There is nowhere to run. Nowhere to walk. Nowhere to get out of line or out of the crowd. Nowhere to escape that over-tired four year old who is just now crashing from the sugar-induced acid trip he went on after digging into his brother's rock candy from the Candy Palace on Main Street (and downing half the little plastic box container of the stuff). Nowhere to escape from that kid's parents or siblings, either.
But not in Summer 1984!
Those pre-Olympics warnings of record-breaking crowds absolutely scared the locals Park-less! No local Southern Californian was going to be caught dead anywhere near Anaheim in the summer of 1984! And they sure as hell weren't going to take their family members there, either. In fact, many of their family members were told "wait 'til next year to come out; you're not gonna wanna be here with all the crowds and traffic from the Olympics!"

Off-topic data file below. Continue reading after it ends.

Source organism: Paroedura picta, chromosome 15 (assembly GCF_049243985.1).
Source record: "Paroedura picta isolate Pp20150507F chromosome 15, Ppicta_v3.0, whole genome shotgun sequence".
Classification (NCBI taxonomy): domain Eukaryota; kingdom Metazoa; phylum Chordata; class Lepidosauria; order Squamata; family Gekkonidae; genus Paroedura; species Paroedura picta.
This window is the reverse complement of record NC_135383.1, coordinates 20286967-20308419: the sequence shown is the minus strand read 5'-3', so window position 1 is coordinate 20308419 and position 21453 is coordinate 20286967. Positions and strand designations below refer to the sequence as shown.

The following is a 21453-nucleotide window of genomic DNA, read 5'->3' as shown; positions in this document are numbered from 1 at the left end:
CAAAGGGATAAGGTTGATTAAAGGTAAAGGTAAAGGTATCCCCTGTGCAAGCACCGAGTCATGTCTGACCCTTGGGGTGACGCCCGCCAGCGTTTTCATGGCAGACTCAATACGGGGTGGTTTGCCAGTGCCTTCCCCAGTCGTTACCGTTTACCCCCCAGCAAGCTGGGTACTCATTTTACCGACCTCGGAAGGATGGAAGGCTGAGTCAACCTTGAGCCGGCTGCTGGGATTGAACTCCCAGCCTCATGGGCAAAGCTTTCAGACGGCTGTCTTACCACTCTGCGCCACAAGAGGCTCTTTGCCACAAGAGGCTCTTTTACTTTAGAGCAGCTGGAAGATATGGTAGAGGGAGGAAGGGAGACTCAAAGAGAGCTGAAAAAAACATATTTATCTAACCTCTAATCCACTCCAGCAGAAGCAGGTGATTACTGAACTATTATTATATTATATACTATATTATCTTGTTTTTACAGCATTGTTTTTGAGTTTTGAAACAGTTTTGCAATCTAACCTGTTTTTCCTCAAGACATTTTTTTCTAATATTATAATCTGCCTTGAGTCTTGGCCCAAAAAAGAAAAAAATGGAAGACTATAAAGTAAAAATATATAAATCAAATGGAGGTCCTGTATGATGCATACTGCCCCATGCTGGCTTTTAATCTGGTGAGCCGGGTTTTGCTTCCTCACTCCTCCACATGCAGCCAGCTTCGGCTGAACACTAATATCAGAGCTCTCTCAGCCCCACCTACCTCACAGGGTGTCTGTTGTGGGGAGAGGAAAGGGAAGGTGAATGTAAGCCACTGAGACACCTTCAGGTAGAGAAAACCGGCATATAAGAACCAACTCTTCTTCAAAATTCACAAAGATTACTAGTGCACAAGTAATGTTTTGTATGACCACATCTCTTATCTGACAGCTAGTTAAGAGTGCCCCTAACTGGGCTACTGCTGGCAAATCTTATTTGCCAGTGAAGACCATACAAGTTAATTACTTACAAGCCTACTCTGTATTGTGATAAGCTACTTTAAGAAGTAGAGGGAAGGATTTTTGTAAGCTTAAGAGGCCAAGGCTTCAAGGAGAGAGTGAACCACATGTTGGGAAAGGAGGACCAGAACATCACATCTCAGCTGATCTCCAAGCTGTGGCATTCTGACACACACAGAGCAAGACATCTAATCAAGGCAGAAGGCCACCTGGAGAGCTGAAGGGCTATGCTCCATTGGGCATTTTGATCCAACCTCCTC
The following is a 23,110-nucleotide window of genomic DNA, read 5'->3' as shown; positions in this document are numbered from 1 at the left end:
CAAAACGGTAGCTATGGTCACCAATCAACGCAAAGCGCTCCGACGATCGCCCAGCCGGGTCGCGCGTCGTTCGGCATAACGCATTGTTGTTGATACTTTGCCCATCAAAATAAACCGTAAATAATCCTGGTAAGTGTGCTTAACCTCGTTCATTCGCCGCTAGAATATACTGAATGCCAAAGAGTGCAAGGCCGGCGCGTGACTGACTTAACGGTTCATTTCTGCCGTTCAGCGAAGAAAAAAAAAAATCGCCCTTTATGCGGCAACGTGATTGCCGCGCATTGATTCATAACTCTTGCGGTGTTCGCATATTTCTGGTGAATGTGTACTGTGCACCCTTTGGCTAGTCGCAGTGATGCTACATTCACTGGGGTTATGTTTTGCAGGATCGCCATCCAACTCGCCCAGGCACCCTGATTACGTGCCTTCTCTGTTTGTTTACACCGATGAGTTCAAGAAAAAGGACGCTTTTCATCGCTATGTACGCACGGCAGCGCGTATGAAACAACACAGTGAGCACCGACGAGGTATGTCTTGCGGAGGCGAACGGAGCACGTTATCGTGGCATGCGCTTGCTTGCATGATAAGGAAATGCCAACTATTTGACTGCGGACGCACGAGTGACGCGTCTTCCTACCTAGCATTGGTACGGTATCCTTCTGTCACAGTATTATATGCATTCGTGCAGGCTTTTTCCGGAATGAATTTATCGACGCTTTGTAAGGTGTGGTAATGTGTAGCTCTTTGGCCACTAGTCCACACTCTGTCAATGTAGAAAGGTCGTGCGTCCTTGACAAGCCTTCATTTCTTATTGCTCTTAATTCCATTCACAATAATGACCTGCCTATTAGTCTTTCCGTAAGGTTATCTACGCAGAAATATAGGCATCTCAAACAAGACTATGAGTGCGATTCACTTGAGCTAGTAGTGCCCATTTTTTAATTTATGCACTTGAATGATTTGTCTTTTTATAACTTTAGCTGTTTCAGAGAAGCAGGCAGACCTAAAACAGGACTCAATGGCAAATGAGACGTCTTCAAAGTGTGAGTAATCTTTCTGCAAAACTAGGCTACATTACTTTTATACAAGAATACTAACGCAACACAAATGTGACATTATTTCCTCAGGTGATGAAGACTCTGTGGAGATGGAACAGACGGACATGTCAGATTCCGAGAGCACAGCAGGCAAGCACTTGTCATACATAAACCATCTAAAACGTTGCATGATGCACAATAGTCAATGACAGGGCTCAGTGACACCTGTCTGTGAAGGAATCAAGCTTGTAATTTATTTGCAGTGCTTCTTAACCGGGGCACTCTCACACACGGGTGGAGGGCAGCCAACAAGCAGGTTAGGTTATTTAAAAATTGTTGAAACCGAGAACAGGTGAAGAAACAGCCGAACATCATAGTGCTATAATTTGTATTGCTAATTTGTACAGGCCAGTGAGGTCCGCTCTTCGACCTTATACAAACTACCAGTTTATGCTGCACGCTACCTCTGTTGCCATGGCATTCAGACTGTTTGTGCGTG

Among the sparse number of guests I recall spotting during that unusually uncrowded summer were members of several African nations' Olympics teams. They were tall and wore their t-shirts proudly. Few spoke English, but all were amazed and overjoyed by Disneyland.
Now don't get me wrong, I'm not saying Disneyland was empty that summer, but it was much, much slower that I had ever seen it before or since during the same time of year.
Call it the "Great Olympics Scare-Off" of 1984. Call it what you will. For me, it meant a summer of more elbow room. More room for the old pan and broom. More time to practice the "cigarette-butt-from-behind-the-back, around-the-front, between-the-legs-and-into-the-pan." It was a grand anomaly. Actually, it was one of the few (and nowadays almost non-existent) times when the Park was open (as in open space)---with just the right number of guests and cast members wandering through it.
To quote Archie and Edith Bunker: "Those. Were. The. Daaaaaaaaaaayyyyyyyyyssssss!"
I bid you all a good day (or night as the case may be) and wish each of you a "slow day" at Disneyland at least once in your life!